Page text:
This southeast African gem is still wild at heart, which is why it feels so rewarding to explore. Visitors will be entranced by long stretches of pristine coastline and swaying palm trees, but Mozambique offers more than just a stellar beach holiday—exceptional diving, pulsating nightlife, colonial architecture, and delicious cuisine (think fresh seafood and Portuguese-influenced dishes) are all on tap as well.

Getting around in Mozambique is not always easy (this is when a travel concierge comes in handy! 🙋‍♀️), but travelers with a little patience and a big appetite for adventure will discover plenty to adore in this fascinating, enigmatic country.

The baroque pastel townhouses and ornate steeples of Olomouc’s Old Town stand against the evening sky.

In love with fairytale Prague?

👉 Happily ever after awaits in Olomouc

Odds are you’ve never even heard of this underappreciated Czech treasure, but we’re here to change that!

Nestled alongside the Morava River, Olomouc is the epitome of charming. Its Old Town is the second largest historic preservation zone outside of Prague, with winding cobblestone streets, colorful baroque townhouses, beautiful churches, and ornate fountains. At the heart of the town square lies Olomouc’s pride and joy, the Unesco-protected Holy Trinity Column—a 35-meter-high monument built in the early 18th century and decorated with impressive religious sculptures.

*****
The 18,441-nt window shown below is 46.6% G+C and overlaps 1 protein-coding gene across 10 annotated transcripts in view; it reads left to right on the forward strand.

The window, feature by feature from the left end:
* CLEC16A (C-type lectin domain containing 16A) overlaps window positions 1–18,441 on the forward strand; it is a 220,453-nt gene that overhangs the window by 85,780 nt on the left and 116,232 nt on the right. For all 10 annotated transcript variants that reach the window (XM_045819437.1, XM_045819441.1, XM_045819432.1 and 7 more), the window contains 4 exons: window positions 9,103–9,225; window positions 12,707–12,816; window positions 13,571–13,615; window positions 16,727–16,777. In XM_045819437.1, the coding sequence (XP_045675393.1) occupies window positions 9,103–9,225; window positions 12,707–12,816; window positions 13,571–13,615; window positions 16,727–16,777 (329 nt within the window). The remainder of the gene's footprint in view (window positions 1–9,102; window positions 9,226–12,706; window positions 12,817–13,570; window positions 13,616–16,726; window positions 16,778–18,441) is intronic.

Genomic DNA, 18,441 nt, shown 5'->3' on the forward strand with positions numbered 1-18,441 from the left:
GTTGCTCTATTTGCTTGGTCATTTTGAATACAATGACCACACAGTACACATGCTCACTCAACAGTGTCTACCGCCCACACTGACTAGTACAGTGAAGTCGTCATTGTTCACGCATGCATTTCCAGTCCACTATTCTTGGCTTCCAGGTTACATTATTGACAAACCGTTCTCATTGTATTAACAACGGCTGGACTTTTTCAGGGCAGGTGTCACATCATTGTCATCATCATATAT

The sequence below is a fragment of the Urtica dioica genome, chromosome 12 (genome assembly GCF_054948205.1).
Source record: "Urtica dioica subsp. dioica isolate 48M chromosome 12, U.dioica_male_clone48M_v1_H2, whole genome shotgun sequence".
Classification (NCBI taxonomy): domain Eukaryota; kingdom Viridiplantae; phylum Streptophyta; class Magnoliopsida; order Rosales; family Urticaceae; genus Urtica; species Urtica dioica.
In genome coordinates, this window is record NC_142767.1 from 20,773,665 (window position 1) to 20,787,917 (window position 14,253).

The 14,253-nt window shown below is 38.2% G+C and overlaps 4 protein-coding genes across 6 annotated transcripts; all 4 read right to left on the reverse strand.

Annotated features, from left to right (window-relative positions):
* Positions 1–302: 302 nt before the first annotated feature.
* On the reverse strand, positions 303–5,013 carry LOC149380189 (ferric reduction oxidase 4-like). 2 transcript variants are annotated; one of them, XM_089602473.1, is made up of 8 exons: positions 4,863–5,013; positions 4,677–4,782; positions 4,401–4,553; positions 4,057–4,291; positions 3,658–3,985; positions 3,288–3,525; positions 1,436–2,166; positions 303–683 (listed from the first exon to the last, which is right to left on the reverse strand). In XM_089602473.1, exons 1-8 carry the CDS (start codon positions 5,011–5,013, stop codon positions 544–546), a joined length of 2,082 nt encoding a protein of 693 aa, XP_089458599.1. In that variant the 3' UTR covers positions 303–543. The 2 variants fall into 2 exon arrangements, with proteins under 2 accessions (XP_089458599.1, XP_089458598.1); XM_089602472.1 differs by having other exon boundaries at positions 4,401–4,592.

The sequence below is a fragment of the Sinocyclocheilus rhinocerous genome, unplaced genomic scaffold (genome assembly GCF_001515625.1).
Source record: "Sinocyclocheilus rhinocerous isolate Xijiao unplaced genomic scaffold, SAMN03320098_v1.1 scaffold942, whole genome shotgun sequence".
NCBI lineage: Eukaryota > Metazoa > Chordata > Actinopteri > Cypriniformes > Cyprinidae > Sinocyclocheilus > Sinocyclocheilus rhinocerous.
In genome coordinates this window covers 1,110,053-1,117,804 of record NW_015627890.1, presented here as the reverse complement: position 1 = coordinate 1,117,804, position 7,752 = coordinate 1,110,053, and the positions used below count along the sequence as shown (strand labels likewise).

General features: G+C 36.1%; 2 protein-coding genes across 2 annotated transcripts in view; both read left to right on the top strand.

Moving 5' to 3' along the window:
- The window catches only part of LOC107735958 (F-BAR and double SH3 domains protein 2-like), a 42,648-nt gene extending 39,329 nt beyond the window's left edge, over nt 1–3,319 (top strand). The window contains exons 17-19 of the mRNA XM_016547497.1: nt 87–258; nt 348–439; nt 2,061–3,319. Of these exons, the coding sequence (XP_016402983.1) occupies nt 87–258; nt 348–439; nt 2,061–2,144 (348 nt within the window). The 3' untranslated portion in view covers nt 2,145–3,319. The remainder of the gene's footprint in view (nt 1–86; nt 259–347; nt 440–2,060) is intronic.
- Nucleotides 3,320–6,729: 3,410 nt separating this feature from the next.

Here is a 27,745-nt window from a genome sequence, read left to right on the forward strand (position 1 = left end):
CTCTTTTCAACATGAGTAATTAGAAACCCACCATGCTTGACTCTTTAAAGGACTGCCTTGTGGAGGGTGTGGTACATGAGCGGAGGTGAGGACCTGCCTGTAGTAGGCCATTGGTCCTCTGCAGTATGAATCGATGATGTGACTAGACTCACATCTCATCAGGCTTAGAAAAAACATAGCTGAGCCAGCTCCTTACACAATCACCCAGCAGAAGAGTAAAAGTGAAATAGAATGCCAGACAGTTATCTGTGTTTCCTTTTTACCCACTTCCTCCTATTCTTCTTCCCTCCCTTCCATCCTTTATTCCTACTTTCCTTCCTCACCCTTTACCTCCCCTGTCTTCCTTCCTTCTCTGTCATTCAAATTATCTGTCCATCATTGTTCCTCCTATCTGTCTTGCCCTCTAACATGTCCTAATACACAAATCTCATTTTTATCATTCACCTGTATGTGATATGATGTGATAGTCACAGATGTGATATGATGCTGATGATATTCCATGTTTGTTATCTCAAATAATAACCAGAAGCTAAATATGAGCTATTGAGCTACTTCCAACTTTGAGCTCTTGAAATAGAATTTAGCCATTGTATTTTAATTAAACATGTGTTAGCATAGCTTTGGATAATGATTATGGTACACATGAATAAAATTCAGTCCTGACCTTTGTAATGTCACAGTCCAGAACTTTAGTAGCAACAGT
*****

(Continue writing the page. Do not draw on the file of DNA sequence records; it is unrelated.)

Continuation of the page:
As a university town, Olomouc is a haven for history buffs and intellectuals. You’ll find all sorts of pretty cafes, art galleries, and bookshops to cozy up in, along with plenty of pubs and microbreweries (ahh, student life).

And if you’re looking for a real whiff (ha!) of local culture, try the cheese—apparently it’s the smelliest in the entire country.

A blonde woman in a dress walks along a deserted dune in Oman’s Wahiba Sands.

Mesmerized by glitzy Dubai?

👉 “Beauty has an address” in Oman

You probably know someone who’s visited Dubai, but have you ever heard anyone start a sentence with, “So, this one time in Muscat…”?

Oman is, in a word, otherworldly. Stunning coasts, windswept desert, and spectacular mountains collide to form the kind of landscape that makes your heart beat a little faster. Unlike the over-the-top architecture of the Middle East’s wealthier nations, Oman’s cities have hung on to their traditional charm. The capital, Muscat, is packed with cultural delights, dazzling mosques, and warm welcomes from locals whose Bedouin roots run deep.

The beauty of Oman lies in its versatility as a destination. Want desert trekking and nights under the stars? Done. Want to be wined and dined at 5-star accommodations? Check. Want to spend the day on a boat, touring ancient fishing villages? You got it.

Oman is a welcome oasis in the middle of a region that many are nervous to visit, simultaneously modern and ancient, accessible but still largely an afterthought for travelers. Take advantage of this blissfully uncrowded paradise while you can.